In the example of
In this example, mobile device 15 includes various hardware components that provide core functionality for operation of the device. For example, mobile device 15 includes one or more programmable processors 70 configured to operate according to executable instructions (i.e., program code), typically stored in a computer-readable medium or data storage 68 such as static, random-access memory (SRAM) device or Flash memory device. I/O 76 may include one or more devices, such as a keyboard, camera button, power button, volume button, home button, back button, menu button, or presentation device 28 as described in
In general, operating system 64 executes on processor 70 and provides an operating environment for one or more user applications 77 (commonly referred to “apps”), including note management application 78. User applications 77 may, for example, comprise executable program code stored in computer-readable storage device (e.g., data storage 68) for execution by processor 70. As other examples, user applications 77 may comprise firmware or, in some examples, may be implemented in discrete logic.
In operation, mobile device 15 receives input image data and processes the input image data in accordance with the techniques described herein. For example, image capture device 18 may capture an input image of an environment having a plurality of notes, such as workspace 20 of
As shown in
In this example, user application 78 includes image processing engine 82 that provides image processing and object recognition functionality. Image processing engine 82 may include image communication module 90, note identification module 86 and digital note generation module 88. In addition, image processing engine 82 includes image processing Application Programming Interfaces (APIs) 95 that provide a library of image manipulation functions, e.g., image thresholding, masking, filtering, edge detection, and the like, for use by the other components of image processing engine 82.
In general, image data may be stored in data storage device 68. In this example, note management application 78 stores images 97 within data storage device 68. Each of images 97 may comprise pixel data for environments having a plurality of physical images, such as workspace 20 of
As described herein, note identification module 86 processes images 97 and identifies (i.e., recognizes) the plurality of physical notes in the images. The input image may be processed by note identification module 86 using marker and/or non-marker detection processes. Digital note generation module 88 generates digital notes 99 corresponding to the physical notes recognized within images 97. For example, each of digital notes 99 corresponds to one of the physical notes identified in an input image 97. During this process, digital note generation module 88 may update database 94 to include a record of the digital note, and may store within the database information (e.g., content) captured from boundaries of the physical note within the input image as detected by note identification module 86. Moreover, digital note generation module 88 may store within database 94 metadata associating the digital notes into one or more groups of digital notes.
Image communication module 90 controls communication of image data between mobile device 15 and external devices, such as cloud server 12, computer system 14, mobile device 16, or image capture device 18. In some examples, image communication modules 90 may, for example, allow a user to communicate processed or unprocessed images 97 of environments and/or digital notes and associated information extracted therefrom including metadata from database 68. In some examples, image communication module 90 exports this data to a zip file that may be communicated by FTP, HTTP, email, Bluetooth or other mechanism.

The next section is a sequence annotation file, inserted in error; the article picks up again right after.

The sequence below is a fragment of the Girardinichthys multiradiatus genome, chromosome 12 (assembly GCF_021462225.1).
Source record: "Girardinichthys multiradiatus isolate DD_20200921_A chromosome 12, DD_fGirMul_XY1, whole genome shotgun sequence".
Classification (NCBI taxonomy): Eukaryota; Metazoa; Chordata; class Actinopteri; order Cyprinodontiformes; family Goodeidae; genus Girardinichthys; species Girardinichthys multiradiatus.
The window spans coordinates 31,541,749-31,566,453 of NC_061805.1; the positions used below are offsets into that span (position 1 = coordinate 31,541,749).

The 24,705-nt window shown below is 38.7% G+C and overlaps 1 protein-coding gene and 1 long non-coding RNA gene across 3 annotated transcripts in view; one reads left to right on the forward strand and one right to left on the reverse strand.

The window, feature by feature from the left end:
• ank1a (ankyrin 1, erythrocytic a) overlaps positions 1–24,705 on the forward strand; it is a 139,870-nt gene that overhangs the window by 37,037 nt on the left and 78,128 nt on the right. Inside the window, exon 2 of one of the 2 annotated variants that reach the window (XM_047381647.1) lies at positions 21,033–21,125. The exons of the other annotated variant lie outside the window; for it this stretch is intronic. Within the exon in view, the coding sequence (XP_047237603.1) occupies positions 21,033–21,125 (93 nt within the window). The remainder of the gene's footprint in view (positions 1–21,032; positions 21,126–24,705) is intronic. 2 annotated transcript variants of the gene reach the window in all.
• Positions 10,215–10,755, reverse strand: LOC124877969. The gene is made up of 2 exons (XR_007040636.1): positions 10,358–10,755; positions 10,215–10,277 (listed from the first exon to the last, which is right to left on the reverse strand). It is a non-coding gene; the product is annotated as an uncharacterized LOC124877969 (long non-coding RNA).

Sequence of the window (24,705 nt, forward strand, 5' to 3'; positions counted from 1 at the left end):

In the example of
In some example implementations, user interface 98 provides an image editor 96 that allows a user to edit the overlay image and/or the digital notes. In another example, digital note generation module 88 may include a process or processes that enhances the extracted information from the input image.
Additional example details of note management application 78 for detecting and recognizing physical notes are described in U.S. Patent Application 61/844,140, filed Jul. 9, 2013 entitled SYSTEMS AND METHODS FOR NOTE RECOGNITION AND MANAGEMENT USING COLOR CLASSIFICATION,” U.S. Patent Application 61/844,152, filed Jul. 9, 2013, entitled “SYSTEMS AND METHODS FOR NOTE CONTENT EXTRACTION AND MANAGEMENT USING SEGMENTED NOTES, and U.S. Patent Application 61/844,176, filed Jul. 9, 2013, “SYSTEMS AND METHODS FOR NOTE CONTENT EXTRACTION AND MANAGEMENT BY SEGMENTING NOTES,” the entire contents of each of which are incorporated herein by reference.
Digital note generation module 86 extracts content of the one of the plurality of notes to create sub-images (106). In some examples, digital note generation module 86 can apply image transformation to at least part of the input image before extracting content. In some other examples, digital note generation module 86 can apply image enhancement or another image processing technique, such as removing a background of the underlying workspace or changing the color of each note in the plurality of notes to improve the quality of the extracted content or sub-images (108). In yet other examples, digital note generation module 86 can further recognize text and figures from the extracted content or sub-images. Digital note generation module 86 stores the enhanced extracted content or sub-images to data storage 68 of mobile device 15, and may communicate the digital notes to cloud server 12 or other computer system 14 (110). At this time, the system may create a respective digital note representative of a corresponding one of the recognized physical notes. The system may associate the content extracted from the visual representation for a given physical note with the corresponding digital note representative of the physical note. Program code or other executable instructions for causing a programmable processor to perform process 100 may be stored within a computer-readable storage of mobile device 15.